The Expedition of the Donner Party and Its Tragic Fate

By Eliza P. Donner Houghton | Go to book overview

CHAPTER XXXVI
NEWS OF THE BRUNNERS -- LETTERS FROM GRANDPA.

MORE than two years had elapsed since we had heard directly from Sonoma, when, on the day before Thanksgiving, 1860, Judge Robert Robinson and wife, of Sacramento, came to the ranch, and he, in his pleasing way, announced that he and Mrs. Robinson had a little story to tell, and a message to deliver, which would explain why they had arrived unexpectedly to spend the national holiday with us. Then seating himself, he bowed to his wife, and listened in corroborative silence while she related the following incident:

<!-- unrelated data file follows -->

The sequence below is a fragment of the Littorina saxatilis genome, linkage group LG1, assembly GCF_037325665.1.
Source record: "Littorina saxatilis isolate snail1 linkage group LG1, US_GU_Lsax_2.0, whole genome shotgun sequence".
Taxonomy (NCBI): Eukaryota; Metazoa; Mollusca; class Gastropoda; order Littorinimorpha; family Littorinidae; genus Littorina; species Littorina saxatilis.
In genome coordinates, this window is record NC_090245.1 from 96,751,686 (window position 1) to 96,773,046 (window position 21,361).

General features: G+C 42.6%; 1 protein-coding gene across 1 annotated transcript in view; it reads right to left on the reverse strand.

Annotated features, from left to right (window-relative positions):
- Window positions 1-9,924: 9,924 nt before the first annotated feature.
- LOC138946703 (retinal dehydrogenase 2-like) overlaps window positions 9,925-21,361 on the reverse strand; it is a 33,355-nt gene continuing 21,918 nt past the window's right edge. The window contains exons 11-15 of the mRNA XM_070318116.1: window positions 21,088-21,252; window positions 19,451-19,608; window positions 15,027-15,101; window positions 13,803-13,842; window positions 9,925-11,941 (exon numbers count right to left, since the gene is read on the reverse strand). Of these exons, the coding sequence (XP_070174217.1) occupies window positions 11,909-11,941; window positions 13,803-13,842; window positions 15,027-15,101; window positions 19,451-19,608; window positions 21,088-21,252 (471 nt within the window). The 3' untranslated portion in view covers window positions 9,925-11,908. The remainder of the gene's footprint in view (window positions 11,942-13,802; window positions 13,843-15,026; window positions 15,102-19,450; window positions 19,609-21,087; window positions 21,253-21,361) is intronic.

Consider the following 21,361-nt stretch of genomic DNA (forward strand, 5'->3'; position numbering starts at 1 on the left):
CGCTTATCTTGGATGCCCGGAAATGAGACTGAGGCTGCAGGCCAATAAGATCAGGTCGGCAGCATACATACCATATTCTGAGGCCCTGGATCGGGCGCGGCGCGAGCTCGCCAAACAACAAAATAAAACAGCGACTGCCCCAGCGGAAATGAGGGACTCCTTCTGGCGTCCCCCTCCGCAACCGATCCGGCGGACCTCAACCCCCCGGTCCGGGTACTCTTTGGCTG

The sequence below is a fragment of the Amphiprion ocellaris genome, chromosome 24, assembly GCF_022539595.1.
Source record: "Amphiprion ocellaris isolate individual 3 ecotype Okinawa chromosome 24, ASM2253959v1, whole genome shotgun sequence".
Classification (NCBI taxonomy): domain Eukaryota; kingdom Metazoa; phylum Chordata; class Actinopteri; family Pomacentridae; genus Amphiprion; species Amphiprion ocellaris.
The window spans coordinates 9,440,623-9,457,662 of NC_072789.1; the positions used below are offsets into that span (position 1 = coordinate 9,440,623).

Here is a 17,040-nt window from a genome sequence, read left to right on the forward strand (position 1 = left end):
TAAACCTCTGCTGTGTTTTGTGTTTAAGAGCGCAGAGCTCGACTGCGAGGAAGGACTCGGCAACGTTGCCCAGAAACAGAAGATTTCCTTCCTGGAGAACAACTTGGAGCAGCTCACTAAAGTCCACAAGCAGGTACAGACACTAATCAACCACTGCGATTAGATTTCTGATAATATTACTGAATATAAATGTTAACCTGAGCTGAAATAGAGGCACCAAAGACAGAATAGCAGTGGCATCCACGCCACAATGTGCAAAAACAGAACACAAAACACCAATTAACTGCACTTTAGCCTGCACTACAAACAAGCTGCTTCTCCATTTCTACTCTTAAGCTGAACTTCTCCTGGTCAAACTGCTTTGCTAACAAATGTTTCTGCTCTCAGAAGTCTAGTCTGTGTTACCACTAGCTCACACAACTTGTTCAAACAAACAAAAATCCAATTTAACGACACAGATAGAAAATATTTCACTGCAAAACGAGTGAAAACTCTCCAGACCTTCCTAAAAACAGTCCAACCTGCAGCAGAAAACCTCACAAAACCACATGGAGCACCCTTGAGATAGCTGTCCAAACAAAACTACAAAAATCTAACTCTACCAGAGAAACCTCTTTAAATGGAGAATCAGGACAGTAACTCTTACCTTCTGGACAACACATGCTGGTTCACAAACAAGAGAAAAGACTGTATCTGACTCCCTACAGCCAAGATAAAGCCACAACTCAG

"Last Summer when the Judge went on his circuit, he took the carriage, and I accompanied him on his travels. One day we stopped for dinner at the stage station between Sonoma and Santa Rosa. After we had registered, the proprietor approached us, saying: 'I see you are from Sacramento, and wonder if you know anything about a couple of young girls by the name of Downie, who spent some time there in the public school?' He seemed disappointed when we replied, 'We know Donners, but not Downies.' 'Well,' he continued, 'they are strangers to me; but I am interested in them on account of their former connection

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